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CBDa Guide

Posted 4 months ago by GVB Biopharma
Scientifically Reviewed By
Alissa Daschbach
MA, BS, and MH Medical Anthropology and Chemistry
Read Bio
Updated on March 28, 2022

Reviewed by Alissa B Daschbach MA BS MH

CBDa, or cannabidiolic acid, is where all CBD comes from.  Nonetheless, this rare compound is less known than its final form, cannabidiol. In this guide, learn what CBDa is, what special benefits it might offer, and how to choose the best CBDa products.

What is CBDa?

Scientists have identified cannabidiolic acid or CBDa as the substance in hemp that decarboxylates into CBD. CBDa is the carboxylic acid precursor of the non-intoxicating hemp cannabinoid cannabidiol (CBD). A carboxylic acid is a molecular compound that loses its acidity in the presence of oxygen. All cannabinoids start off as carboxylic acids that stabilize into their final forms via a process of oxidation (when oxygen removes the acidic carboxylic group). This process is known as decarboxylation. 

CBDa isn’t the beginning of the hemp story, though. Before it even becomes CBDa, any molecule that will one day be CBD must come from the parent molecule CBGa, cannabigerolic acid. CBGa is sometimes called the “stem cell cannabinoid because it is the origin point of popular cannabinoids like CBD, THC, and CBD. CBGa transforms into CBDa when it is exposed to a natural enzyme that cannabis expresses toward the end of its maturation cycle.

Research into CBDa indicates that this acidic cannabinoid precursor may have unique benefits that significantly boost its value.

What is CBDa made from?

The carboxylic acid CBDa is generally extracted directly from hemp flowers that have not gone through decarboxylation or enzymatically converted from CBGa. CBDa is not regularly synthesized since it is abundant in all CBD-rich forms of hemp and is easy to convert from CBGa found in the flowers.

Extracting CBDa from hemp without decarboxylating it is a relatively tricky process that requires expertise in the technique. 

How is CBDa different from CBD?

CBDa and CBD are more similar than they are different. These two molecules are only a single chemical bond apart, after all, and CBDa converts into CBD quite easily especially when heated.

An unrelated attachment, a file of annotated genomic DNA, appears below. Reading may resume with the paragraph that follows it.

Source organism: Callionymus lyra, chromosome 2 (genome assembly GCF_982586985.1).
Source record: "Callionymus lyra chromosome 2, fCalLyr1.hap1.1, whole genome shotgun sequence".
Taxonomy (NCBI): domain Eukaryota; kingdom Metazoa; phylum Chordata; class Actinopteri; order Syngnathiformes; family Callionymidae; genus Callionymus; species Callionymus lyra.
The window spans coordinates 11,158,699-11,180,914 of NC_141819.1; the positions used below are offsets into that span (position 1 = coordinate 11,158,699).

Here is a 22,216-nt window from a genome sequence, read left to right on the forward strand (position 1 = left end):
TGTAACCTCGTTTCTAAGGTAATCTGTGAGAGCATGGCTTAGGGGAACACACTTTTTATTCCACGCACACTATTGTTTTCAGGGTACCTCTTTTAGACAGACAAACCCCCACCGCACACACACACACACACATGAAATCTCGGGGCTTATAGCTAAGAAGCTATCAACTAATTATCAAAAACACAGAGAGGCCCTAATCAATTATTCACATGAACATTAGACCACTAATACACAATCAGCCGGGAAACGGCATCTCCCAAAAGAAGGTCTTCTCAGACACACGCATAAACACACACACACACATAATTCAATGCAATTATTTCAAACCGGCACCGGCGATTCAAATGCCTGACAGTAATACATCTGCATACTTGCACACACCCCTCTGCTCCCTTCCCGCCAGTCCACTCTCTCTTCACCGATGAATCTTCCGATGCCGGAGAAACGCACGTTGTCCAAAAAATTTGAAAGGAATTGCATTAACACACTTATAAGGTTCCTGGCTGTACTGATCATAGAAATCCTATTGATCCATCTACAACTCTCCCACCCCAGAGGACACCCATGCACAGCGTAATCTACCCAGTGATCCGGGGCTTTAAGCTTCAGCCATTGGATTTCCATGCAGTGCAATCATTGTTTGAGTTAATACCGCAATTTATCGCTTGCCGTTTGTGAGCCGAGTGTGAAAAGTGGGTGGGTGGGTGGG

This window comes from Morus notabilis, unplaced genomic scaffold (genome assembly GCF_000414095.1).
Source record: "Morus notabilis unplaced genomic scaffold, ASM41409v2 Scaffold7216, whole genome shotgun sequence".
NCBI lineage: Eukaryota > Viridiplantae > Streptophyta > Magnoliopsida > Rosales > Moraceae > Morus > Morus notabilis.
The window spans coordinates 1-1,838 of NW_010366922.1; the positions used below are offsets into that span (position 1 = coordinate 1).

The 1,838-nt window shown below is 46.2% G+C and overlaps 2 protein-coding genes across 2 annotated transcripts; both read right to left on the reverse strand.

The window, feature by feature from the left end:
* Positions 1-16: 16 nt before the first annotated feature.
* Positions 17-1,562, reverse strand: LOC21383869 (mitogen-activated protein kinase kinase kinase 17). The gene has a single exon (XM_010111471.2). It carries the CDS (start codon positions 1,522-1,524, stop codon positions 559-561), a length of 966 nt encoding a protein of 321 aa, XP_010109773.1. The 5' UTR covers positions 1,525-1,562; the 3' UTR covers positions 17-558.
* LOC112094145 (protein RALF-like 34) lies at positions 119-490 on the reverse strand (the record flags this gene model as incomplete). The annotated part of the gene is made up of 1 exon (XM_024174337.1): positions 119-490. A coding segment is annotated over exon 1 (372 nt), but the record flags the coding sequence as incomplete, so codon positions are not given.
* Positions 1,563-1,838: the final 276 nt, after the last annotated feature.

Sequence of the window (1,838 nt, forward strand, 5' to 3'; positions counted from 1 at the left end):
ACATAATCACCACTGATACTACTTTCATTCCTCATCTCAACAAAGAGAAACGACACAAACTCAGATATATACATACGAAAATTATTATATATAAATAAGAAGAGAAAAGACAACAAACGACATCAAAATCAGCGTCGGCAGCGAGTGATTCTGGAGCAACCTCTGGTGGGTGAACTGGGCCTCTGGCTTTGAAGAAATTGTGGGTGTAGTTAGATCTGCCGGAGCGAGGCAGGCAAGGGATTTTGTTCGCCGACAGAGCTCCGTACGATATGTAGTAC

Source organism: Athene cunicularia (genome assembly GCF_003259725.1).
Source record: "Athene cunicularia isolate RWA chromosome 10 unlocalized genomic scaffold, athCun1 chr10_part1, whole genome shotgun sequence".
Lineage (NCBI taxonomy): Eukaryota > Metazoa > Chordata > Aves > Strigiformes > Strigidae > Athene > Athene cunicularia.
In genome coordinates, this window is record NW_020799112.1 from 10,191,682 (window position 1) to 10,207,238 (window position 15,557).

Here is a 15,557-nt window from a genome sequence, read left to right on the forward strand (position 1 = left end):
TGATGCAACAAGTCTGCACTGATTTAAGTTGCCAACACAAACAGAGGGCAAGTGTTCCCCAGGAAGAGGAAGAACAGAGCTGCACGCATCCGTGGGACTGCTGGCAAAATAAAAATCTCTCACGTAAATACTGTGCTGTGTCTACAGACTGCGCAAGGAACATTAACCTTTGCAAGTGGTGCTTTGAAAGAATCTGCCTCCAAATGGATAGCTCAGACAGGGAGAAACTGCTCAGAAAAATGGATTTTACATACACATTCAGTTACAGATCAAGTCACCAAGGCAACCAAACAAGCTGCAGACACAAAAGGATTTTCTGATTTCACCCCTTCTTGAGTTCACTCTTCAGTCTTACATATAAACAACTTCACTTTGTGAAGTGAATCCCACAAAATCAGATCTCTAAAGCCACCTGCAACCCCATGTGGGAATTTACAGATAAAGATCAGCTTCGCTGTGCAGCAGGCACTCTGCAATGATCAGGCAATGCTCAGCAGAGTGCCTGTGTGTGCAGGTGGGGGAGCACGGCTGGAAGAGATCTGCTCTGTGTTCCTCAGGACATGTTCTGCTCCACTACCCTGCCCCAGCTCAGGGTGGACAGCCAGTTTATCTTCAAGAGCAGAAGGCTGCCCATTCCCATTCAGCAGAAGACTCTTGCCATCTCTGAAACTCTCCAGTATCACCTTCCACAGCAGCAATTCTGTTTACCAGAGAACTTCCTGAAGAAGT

Nonetheless, scientists have elucidated minor, yet significant, differences between CBD and CBDa. These differences may one day become meaningful as an increasing number of CBD-related therapies are being investigated for conditions affected by very specific chemical channels in the body and brain.

Does CBDa turn into CBD?

Yes, CBDa naturally decarboxylates into CBD under stress conditions such as excessive heat or light. For example, when exposed to temperatures exceeding 245° F¹, CBDa decarboxylates to form CBD. CBDa can also turn into CBD when exposed to UV light or other sources of oxidative stress. In its final form, CBD becomes more stable but exhibits an altered chemical structure.

Is CBDa more effective than CBD?

Researchers believe CBDa could be more effective than CBD for specific conditions. There is not enough conclusive evidence about either CBDa or CBD to make any assumptions regarding the medical utility of either cannabinoid. At present, pharmaceutical companies have not produced any CBDa-based drugs, indicating there is currently insufficient evidence to identify how CBDa might be concretely useful in ways that CBD is not.

Can you take CBDa and CBD together?

There is no evidence suggesting CBDa and CBD should not be consumed at the same time. 

If you find a good way to ingest CBDa and CBD at the same time, you might trigger the entourage effect², a form of cannabinoid synergy scientists believe may unlock hidden potency in hemp compounds. One excellent way to consume CBD and CBDa at the same time is in the form of a capsule in which the CBD is pre-converted. The heat in your digestive tract is insufficient to convert CBDa into CBD, allowing your body to absorb both unique hemp compounds at once.

What are the effects of CBDa?

There is not enough scientific evidence to determine expectations regarding the experienced effects of CBDa. Anecdotal evidence produced by CBDa consumers online, however, seems to indicate that the effects of CBDa closely mirror those of CBD. CBDa is sometimes described as being more potent than CBD, but it is just as common to find the two cannabinoids described as offering similar levels of potency.

What are the benefits of CBDa?

We may not know enough about the effects of CBDa to make any definitive conclusions, but that doesn’t mean scientists haven’t learned anything at all about this cannabinoid precursor. Let’s recap some of the most interesting research that has been conducted into cannabidiolic acid so far:

Is CBDa good for pain?

If you haven’t heard anything else about CBDa, you might have come across rumors that this precursor to CBD has up to 100 times the affinity at your 5-HT receptors than its final form. It all stems from a 2018 paper by Dr. Ethan Russo³ that details the current status of CBDa research. Since your 5-HT receptors govern neuropathic pain, one of the two major types of pain, it’s reasonable to expect that CBDa will continue to be included in research into cannabinoids and pain in the future.

Is CBDa anti-inflammatory?

In the human body, inflammation is largely regulated by the “vanilloid” or TRP receptors, and significant research has been invested into the relationship between these critical neuroreceptors and CBD. Research into CBDa and your TRP receptors4 , though, is less promising, indicating that CBDa is unlikely to be investigated significantly as an anti-inflammatory substance in the future.